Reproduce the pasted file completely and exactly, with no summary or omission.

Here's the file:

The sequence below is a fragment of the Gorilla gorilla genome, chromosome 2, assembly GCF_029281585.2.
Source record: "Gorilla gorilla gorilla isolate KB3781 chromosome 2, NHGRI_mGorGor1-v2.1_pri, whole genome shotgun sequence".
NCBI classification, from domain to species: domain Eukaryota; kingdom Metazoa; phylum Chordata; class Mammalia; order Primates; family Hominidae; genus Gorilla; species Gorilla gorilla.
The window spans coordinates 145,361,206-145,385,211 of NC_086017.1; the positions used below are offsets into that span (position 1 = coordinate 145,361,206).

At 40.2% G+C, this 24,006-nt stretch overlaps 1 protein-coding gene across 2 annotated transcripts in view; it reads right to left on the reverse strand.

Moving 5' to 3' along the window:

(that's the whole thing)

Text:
The sequence below is a fragment of the Gorilla gorilla genome, chromosome 2, assembly GCF_029281585.2.
Source record: "Gorilla gorilla gorilla isolate KB3781 chromosome 2, NHGRI_mGorGor1-v2.1_pri, whole genome shotgun sequence".
NCBI classification, from domain to species: domain Eukaryota; kingdom Metazoa; phylum Chordata; class Mammalia; order Primates; family Hominidae; genus Gorilla; species Gorilla gorilla.
The window spans coordinates 145,361,206-145,385,211 of NC_086017.1; the positions used below are offsets into that span (position 1 = coordinate 145,361,206).

At 40.2% G+C, this 24,006-nt stretch overlaps 1 protein-coding gene across 2 annotated transcripts in view; it reads right to left on the reverse strand.

Moving 5' to 3' along the window: